"Further, obesity has been linked to an increased risk of early-onset neonatal GBS disease . Most of the prior studies were based on population-based data with intrinsic limitations and some did not adequately control for potential confounders . With the increasing rates of obesity, establishing an association with GBS colonization may inform risk-based intrapartum prophylaxis for women with unknown GBS status in labor. "
[Show abstract][Hide abstract] ABSTRACT: Objective. To test the hypothesis that maternal obesity is an independent risk factor for rectovaginal group B streptococcus (GBS) colonization at term. Study Design. Retrospective cohort study of consecutive women with singleton term pregnancies admitted in labor at Barnes-Jewish Hospital (2004-2008). Maternal BMI ≥ 30 Kg/m(2) (obese) or <30 Kg/m(2) (nonobese) defined the two comparison groups. The outcome of interest was GBS colonization from a positive culture. Baseline characteristics were compared using Student's t-test and Chi-squared or Fisher's exact test. The association between obesity and GBS colonization was assessed using univariable and multivariable analyses. Results. Of the 10,564 women eligible, 7,711 met inclusion criteria. The prevalence of GBS colonization in the entire cohort was relatively high (25.8%). Obese gravidas were significantly more likely to be colonized by GBS when compared with nonobese gravidas (28.4% versus 22.2%, P < 0.001). Obese gravidas were still 35% more likely than nonobese women to test positive for GBS after adjusting for race, parity, smoking, and diabetes (adjusted OR 1.35 [95% CI 1.21-1.50]). Conclusion. Maternal obesity is a significant risk factor for GBS colonization at term. Further research is needed to evaluate the impact of this finding on risk-based management strategies.
Infectious Diseases in Obstetrics and Gynecology 08/2015; 2015(2):1-5. DOI:10.1155/2015/586767
[Show abstract][Hide abstract] ABSTRACT: IntroductionAn increasing proportion of women in the US and other countries delay initiation of childbearing until their thirties. Little
is known about their subsequent pregnancies, particularly with regard to pregnancy spacing.
ObjectivesTo determine interpregnancy interval (IPI) patterns, factors associated with IPI among women delaying initiation of childbearing
until their thirties, and ascertain if delay in initiation of childbearing is associated with increased likelihood for short
interpregnancy interval of less than 6months.
MethodsA retrospective cohort study was performed using the Missouri maternal linked file for 1978–1997, inclusive. Analysis was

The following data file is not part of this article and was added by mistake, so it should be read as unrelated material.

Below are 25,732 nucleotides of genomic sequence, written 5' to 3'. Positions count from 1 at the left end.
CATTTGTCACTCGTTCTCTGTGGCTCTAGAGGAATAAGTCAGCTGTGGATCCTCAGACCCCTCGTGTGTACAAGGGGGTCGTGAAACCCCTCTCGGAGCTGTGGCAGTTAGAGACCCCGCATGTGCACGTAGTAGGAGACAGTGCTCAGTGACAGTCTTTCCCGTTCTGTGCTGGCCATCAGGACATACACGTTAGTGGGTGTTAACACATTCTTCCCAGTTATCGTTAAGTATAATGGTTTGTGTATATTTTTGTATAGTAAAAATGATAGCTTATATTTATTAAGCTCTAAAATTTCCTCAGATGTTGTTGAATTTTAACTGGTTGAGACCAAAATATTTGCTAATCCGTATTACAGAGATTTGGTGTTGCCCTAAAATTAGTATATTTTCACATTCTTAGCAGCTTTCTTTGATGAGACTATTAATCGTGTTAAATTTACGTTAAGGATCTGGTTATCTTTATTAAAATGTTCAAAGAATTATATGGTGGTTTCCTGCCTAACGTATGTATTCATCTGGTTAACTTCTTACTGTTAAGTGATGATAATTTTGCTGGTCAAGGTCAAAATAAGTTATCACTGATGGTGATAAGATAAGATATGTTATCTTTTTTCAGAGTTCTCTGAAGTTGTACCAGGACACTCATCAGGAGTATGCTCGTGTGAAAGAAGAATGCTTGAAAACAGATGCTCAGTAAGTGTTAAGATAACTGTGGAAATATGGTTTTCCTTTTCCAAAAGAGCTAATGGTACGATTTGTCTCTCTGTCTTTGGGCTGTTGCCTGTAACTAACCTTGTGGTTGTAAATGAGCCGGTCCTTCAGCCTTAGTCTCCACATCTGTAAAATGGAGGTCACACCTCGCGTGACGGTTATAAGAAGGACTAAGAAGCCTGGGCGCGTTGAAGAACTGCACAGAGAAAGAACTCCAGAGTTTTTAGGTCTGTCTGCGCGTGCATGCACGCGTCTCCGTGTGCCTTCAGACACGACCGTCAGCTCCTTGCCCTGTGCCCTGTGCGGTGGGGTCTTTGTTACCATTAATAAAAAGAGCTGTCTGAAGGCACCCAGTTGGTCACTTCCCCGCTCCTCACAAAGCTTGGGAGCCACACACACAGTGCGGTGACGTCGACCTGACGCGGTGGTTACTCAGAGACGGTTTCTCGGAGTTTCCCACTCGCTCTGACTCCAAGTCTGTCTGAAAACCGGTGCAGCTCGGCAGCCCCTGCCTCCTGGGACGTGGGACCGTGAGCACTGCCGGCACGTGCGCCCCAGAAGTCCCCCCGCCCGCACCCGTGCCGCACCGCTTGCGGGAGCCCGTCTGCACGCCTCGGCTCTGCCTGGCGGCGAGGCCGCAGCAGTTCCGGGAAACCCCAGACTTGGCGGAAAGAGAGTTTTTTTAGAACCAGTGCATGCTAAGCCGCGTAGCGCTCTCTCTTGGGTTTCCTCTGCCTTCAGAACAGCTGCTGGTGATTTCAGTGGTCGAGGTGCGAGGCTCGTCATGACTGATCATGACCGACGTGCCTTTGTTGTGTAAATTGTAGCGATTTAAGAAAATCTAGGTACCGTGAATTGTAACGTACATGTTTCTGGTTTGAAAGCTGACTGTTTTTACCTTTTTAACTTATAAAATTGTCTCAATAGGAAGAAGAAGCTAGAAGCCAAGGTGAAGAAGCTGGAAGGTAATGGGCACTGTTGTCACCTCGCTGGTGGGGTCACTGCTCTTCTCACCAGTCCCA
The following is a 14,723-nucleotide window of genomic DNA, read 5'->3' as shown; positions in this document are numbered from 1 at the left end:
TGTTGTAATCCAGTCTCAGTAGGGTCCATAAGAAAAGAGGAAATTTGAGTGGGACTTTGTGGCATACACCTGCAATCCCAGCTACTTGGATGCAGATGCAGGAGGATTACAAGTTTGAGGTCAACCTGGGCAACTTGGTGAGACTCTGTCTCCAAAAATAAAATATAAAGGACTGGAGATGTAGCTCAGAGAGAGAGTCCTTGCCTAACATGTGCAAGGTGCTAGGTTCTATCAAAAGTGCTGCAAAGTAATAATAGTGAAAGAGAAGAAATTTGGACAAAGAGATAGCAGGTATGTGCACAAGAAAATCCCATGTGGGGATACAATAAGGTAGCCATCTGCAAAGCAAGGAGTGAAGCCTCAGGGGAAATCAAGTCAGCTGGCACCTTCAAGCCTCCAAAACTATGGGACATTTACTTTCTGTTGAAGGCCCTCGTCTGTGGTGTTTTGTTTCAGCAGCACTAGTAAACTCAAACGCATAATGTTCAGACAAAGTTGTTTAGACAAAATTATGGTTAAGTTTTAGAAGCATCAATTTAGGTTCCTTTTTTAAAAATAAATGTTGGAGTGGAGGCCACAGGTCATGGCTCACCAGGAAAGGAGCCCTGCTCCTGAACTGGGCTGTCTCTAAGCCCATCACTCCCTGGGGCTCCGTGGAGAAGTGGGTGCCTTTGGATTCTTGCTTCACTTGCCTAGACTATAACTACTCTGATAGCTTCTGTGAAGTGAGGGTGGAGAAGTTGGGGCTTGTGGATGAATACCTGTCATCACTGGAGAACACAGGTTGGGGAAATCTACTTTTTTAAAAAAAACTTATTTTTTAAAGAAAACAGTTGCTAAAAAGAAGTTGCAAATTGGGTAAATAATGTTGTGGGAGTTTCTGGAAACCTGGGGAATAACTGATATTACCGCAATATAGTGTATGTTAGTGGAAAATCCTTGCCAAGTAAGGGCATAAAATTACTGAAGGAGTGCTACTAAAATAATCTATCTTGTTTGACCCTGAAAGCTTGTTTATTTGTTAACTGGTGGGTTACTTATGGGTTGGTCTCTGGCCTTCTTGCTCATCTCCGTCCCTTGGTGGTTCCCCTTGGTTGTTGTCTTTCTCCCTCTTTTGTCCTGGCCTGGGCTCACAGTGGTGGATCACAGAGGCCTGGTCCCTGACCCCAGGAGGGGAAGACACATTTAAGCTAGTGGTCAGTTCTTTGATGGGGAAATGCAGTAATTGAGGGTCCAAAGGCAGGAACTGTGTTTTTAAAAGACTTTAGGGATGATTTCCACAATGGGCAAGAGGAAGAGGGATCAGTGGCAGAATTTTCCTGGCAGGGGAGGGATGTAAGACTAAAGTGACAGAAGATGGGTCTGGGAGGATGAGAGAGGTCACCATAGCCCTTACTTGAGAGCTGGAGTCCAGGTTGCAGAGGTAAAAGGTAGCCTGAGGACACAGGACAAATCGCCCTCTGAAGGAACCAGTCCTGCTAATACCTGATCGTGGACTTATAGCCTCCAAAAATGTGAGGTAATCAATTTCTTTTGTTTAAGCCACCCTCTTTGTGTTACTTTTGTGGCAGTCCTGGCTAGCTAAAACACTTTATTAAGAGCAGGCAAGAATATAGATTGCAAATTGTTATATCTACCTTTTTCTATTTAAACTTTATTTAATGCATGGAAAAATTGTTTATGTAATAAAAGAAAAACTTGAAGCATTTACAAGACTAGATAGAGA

limited to mothers aged 20–50years at first pregnancy, having a first and second pregnancy during the study period; the sample
size included 242,559 mother–infant pairs. Analysis strategies included stratified analysis, and multivariable logistic regression.
Interpregnancy interval was main outcome variable, and was grouped in seven categories: 0–5, 6–11, 12–17, 18–23, 24–59, 60–119,
ResultsThe mean interpregnancy interval was significantly shorter for women delaying start of childbearing (≥30years) compared to
20–29year olds. Observed intervals are 31 (±24)months for mothers aged 20–29years, 25 (±17) months for mothers aged 30–34years,
21 (±14) for 35–39year olds, and 19 (±16) for 40–50year olds (P<0.0001). A significant trend for shorter intervals was noted as maternal age at first pregnancy increased (P<0.0001). Factors associated with interpregnancy interval for women delaying initiation of childbearing included adverse
outcome in preceding pregnancy, and low educational status. Mothers aged 35 and above at first pregnancy had increased odds
for a second pregnancy following short IPI <6months; (35–39years OR=1.26 95% CI 1.11–1.44; 40–50 OR=1.91 95% CI 1.13–3.24).
Mothers aged 30–34years have lower odds for short IPI (OR=0.93 95% CI 0.87–0.99).
ConclusionFirst time mothers aged 35 and above have higher odds of having a second pregnancy shortly after their first pregnancy. Given
the increasing number of first time mothers aged 35 and above, these findings are of relevance for preconception counseling
for this unique population of women.
Archives of Gynecology and Obstetrics 05/2009; 279(5):677-684. DOI:10.1007/s00404-008-0793-2 · 1.36 Impact Factor
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